Lucian Grainge Isn’t Mincing Words on AI Music — Reaffirms ‘One Thousand Percent’ Commitment to Defending IP, Name, Likeness, and Use of Voice

Lucian Grainge reaffirms commitment to protecting rights of likeness AI Music
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Lucian Grainge reaffirms commitment to protecting rights of likeness AI Music
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Photo Credit: Luke Harold

In a new interview and profile with the Los Angeles Times, UMG CEO Lucian Grainge has reaffirmed his commitment to protecting artists in a new era of AI generation. Grainge says he likes change and sees the use for AI in the industry—but artists’ rights must be protected too.

Grainge says the advent of AI technology has reached a point where Universal Music must “be completely at the epicenter of its application. An example he uses is the Beatles’ 2023 single “Now and Then” which used AI to isolate and clean up an old recording of John Lennon singing. “It’s a brilliant song—great lyrics, fabulous performance, incredibly emotive—that unless we’d had AI to individualize different recordings, would have never come to light, “Grainge told the L.A. Times.

But he’s quick to add a caveat here after praising the use of AI to bring an old work-in-progress to a finished state. “Do I believe in copyright and intellectual property and name and likeness and use of voice? One thousand percent.” Grainge says he’s against the notion that anyone can do anything with someone’s work. “I can’t tell you how much I am against that,” he says. Solving the problem means finding the path to monetization—which he sees as an industry failure with Napster.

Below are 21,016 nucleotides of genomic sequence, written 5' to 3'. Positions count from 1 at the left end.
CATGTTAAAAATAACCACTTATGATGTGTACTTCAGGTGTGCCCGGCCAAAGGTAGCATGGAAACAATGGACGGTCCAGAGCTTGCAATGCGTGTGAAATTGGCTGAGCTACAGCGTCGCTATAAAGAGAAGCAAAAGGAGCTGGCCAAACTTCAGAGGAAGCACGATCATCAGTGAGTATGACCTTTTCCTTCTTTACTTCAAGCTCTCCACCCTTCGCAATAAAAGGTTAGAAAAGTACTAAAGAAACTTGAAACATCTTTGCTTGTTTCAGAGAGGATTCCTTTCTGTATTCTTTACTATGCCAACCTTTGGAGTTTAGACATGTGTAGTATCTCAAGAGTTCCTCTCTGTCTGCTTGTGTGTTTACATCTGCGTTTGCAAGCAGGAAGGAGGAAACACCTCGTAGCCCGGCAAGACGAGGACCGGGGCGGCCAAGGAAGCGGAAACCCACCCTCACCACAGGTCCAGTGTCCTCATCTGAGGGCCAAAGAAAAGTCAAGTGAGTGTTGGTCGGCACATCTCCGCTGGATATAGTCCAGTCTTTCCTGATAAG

Finding the balance between embracing AI and stopping it from consuming the industry is a delicate balance. It’s why Grainge has embraced YouTube’s AI incubator—a set of principles that include technological progress but also a commitment to fair compensation for both artists and rights holders.

It’s something that Tennessee’s ELVIS Act aims to address by enshrining an artists’ name, image, and likeness protections from generative AI cloning models that create unauthorized fake works in the voice and image of others. The Act extends these protections to voice actors, podcasters, or anyone else who relies on their voice for their livelihood.

The only problem is that for now, it protects residents of Tennessee only. Could the ELVIS Act become the basis for a federal law surrounding the protection of name, image, likeness, and voice? Potentially, but likely more states will move in the direction that Tennessee has gone, enshrining these rights on a state-by-state basis first. So far, Kentucky, Illinois, California, and Louisiana are states with similar bills focused on protecting voice from AI cloning. Meanwhile, the NO FAKES Act of 2023 was announced in the Senate.